WVU experts share information to prevent potential tridemic

Morgantown, WV (WOAY) – A rise in respiratory illnesses nationwide leads health experts at West Virginia University to notify the public of “tridemic,” widespread occurrences of influenza, COVID-19 and respiratory syncytial virus (RSV).

After two mild flu seasons, credited to COVID-19 safety guidelines like masking and social distancing, experts predict more significant widespread infection this year.

The Centers for Disease Control and Prevention Influenza Hospitalization Surveillance Network reports the highest laboratory-confirmed flu hospitalization rate since 2010-2011.

Symptoms of flu, COVID-19, and RSV are usually the same as the common cold but can cause severe infection in some individuals. The three respiratory illnesses also share several of the same symptoms, like fever, cough, and runny nose.

Flu and COVID-19 share several of the same mild and severe symptoms, including death in vulnerable individuals.

Best practices for protection against illness are:

  • Wash hands often with soap and water for 20 seconds or use alcohol-based hand rub. Make sure to clean between your fingers and around your wrists. Sing the chorus of “Country Roads” as you wash your hands.
  • Avoid touching your eyes, nose, or mouth. Germs are often spread when someone touches something contaminated with germs and then touches the eyes, nose, or mouth.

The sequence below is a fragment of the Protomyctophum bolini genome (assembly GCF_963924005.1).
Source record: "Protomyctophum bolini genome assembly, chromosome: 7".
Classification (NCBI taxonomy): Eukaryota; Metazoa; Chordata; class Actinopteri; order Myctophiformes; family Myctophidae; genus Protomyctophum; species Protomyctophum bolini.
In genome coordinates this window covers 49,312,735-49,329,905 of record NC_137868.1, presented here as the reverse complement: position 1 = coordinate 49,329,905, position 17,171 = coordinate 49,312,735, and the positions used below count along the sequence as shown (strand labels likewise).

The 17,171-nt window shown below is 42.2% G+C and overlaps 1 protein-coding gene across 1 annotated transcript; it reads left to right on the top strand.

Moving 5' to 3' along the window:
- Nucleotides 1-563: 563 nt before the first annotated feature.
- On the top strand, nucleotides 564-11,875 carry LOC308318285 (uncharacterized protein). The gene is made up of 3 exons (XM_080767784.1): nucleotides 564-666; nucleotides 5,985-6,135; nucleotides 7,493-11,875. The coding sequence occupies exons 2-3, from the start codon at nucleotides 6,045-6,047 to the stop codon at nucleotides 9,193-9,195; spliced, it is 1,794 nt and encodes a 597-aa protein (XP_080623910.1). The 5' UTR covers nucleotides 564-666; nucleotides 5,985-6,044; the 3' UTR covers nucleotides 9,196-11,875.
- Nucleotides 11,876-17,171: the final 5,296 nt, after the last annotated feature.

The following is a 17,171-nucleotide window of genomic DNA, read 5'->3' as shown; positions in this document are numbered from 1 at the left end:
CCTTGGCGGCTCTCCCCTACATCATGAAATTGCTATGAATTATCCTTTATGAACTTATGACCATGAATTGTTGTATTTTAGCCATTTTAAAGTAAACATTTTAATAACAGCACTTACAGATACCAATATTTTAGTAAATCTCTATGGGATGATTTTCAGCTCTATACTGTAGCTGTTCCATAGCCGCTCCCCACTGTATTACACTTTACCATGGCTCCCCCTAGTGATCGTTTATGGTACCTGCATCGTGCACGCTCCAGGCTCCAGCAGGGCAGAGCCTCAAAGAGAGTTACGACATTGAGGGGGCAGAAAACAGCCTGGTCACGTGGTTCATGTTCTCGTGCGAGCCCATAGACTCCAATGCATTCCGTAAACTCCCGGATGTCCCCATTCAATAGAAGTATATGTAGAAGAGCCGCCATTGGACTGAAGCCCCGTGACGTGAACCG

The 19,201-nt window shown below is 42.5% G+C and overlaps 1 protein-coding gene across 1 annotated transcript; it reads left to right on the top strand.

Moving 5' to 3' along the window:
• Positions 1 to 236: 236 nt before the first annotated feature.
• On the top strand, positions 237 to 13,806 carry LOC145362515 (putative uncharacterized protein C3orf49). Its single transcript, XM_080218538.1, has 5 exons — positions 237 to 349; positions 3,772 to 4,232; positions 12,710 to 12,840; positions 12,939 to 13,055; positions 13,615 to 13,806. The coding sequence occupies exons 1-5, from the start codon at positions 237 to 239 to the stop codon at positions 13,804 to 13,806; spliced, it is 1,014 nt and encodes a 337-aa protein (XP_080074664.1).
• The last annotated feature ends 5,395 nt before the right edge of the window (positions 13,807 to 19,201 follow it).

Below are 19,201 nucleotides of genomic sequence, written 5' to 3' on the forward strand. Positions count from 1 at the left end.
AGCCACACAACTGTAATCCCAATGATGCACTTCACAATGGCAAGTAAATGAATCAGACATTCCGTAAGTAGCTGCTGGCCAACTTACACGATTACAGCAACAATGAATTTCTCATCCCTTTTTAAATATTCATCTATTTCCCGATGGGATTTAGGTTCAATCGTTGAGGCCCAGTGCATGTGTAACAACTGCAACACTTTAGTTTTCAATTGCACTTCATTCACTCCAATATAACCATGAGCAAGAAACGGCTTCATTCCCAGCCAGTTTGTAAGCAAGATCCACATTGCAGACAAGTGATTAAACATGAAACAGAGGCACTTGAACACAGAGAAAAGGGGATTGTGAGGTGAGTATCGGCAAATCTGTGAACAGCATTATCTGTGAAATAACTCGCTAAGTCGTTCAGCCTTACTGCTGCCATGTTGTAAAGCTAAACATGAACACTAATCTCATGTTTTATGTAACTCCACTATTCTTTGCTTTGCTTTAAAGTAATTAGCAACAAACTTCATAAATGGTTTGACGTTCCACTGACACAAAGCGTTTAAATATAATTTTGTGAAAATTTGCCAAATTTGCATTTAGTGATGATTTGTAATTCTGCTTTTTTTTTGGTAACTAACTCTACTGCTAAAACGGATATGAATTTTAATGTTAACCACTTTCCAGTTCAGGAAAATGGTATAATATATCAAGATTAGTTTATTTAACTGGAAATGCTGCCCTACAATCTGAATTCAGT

• Cover coughs and sneezes with a tissue, or the bend of your elbow, not your hands. Use the nearest waste receptacle to dispose of the tissue after use.
  • Avoid contact with individuals who are sick when possible.

Anyone experiencing flu- or COVID-19-like symptoms should confirm the diagnosis with a home COVID-19 test to begin treatment and isolation to help reduce the severity of illness and prevent community spread.

RSV sometimes leads to severe illness, affecting the lungs and breathing passages, especially in infants and older adults. Most RSV cases in healthy adults clear up after one to two weeks. There is no vaccine for RSV.

The CDC recommends an annual flu vaccine for everyone six months and older. This includes individuals with conditions that could put them at higher risk for flu complications and pregnant women.

Individuals ages six months and older are eligible for COVID-19 vaccination. West Virginians are encouraged to use the free online WV COVID-19 Vaccination Due Date Calculator to determine eligibility and due dates.



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